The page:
"More of the same is completely unacceptable." Brett was fired up about the deplorable state of MPS, and he had clearly done his homework on the issue. I asked him point blank whether he supports giving the Mayor the power to run the school system: "I’m open to the idea - if the superintendent has the power to break contracts. In SB-405 on page 18, it seems the superintendent can’t hire anyone in the district unless part of a union, and this appears to mean principals, too. At the moment, the superintendent has no tools." He stressed his preference to keep things as locally accountable as possible.
Brett expressed frustration with the teachers unions that blocked the firing of bad teachers. "I would push for classroom reforms - if you’ve been failing for five years, you should be able to break contracts - give a year transition, but make that threat real." He also expressed some frustration with Mayor Barrett: "If Mayor Barret was serious about reform, he would have started up a charter school...they have that power as a city, but he hasn’t done that. If he was really serious, he would’ve done something about MPS while he was mayor. He hasn’t reached out to state and national organizations to find different ways to address this. He hasn’t advocated to the Legislature to take off the 8% cap on enrollment."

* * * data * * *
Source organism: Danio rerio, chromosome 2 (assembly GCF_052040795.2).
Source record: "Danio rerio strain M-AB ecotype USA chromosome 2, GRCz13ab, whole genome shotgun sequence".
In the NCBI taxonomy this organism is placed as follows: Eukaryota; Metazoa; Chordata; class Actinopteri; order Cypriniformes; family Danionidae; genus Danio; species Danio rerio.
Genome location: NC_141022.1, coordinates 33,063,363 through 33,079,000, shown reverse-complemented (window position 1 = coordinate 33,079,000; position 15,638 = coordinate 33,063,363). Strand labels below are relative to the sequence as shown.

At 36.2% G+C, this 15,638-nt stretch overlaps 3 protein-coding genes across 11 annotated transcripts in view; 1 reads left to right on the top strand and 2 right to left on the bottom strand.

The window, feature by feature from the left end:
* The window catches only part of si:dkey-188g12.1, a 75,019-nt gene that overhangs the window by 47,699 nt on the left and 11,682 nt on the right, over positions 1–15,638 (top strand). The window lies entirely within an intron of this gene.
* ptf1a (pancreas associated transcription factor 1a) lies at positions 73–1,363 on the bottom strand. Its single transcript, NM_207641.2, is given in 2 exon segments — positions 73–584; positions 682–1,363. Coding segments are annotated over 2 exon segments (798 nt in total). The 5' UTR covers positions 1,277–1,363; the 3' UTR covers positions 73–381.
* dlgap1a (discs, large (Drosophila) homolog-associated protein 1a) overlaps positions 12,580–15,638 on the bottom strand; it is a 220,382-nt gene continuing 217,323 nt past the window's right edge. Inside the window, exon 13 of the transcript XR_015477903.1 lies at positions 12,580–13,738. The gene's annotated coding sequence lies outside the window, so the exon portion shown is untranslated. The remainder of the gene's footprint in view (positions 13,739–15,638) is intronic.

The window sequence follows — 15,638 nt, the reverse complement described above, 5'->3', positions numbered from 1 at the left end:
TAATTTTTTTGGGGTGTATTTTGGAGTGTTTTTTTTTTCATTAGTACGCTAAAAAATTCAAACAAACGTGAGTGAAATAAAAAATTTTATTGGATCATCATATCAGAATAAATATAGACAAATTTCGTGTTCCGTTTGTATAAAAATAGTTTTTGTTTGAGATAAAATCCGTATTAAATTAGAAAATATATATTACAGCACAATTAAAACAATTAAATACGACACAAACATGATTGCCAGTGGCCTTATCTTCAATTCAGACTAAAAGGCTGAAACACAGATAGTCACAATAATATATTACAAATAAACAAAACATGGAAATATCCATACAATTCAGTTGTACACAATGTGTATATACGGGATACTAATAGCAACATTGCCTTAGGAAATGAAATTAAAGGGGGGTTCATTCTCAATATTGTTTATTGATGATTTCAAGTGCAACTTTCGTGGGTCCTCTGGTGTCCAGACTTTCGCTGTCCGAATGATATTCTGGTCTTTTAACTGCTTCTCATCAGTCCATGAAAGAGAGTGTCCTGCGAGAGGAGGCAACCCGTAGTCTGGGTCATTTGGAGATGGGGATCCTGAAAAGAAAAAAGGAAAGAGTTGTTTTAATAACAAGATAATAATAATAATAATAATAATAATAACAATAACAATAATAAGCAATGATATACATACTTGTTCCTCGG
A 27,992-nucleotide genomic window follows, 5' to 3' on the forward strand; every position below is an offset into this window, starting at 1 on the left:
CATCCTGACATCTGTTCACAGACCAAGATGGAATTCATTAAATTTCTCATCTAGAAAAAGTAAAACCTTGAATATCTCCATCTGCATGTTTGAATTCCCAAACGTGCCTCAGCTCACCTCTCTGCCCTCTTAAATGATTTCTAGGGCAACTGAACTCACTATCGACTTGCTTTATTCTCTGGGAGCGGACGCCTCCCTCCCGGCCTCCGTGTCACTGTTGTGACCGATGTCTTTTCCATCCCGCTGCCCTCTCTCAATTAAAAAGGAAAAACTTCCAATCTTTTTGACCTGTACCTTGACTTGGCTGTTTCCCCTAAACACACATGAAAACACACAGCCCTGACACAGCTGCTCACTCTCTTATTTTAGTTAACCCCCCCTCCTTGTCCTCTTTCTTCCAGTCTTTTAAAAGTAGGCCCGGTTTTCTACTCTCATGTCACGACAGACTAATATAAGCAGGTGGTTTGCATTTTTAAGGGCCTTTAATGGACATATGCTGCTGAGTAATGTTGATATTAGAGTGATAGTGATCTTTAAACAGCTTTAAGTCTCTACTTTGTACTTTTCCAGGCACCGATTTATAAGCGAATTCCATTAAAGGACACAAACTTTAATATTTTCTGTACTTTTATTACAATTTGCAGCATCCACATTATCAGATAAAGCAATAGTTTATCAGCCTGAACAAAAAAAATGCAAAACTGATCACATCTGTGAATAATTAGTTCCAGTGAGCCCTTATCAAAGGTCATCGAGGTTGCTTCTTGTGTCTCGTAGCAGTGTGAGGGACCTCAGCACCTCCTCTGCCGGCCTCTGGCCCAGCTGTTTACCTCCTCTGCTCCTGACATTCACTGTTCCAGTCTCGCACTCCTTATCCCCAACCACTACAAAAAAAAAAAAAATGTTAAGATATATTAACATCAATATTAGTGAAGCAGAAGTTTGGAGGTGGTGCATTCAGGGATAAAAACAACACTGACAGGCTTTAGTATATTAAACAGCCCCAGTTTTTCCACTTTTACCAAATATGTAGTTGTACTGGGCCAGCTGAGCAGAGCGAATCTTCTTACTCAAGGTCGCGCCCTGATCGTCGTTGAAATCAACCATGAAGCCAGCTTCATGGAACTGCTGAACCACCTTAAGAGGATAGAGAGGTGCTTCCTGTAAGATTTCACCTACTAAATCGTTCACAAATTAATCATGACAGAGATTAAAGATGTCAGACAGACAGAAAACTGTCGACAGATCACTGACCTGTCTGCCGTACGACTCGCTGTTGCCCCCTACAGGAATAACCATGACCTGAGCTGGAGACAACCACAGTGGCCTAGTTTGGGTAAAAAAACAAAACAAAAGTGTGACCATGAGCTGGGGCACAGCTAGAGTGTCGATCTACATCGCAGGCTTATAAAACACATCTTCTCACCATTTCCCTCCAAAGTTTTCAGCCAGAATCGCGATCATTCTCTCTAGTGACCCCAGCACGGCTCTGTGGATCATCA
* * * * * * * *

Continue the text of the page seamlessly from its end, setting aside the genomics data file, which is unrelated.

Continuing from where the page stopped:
Overall, Brett impressed me with his wide-ranging knowledge, his enthusiasm, and his understanding of the conservative movement. I think he'd be a valuable addition to the ticket. He's right that his relative youth brings a new outlook to the table, and he's also correct in observing that his familiarity in the Madison media market doesn't duplicate Scott Walker's place in the Milwaukee market.
He boiled the question of who should be the GOP's candidate for lieutenant governor down to this: "If something happens to Scott Walker, who has enough experience to fit those shoes?" He pointed to his terms in the Assembly, his private sector experience, his work as chief of staff for Senator Joe Leibham, and his work in both Madison and Washington, D.C. with Tommy Thompson as proof that he alone has the experience to fit those shoes.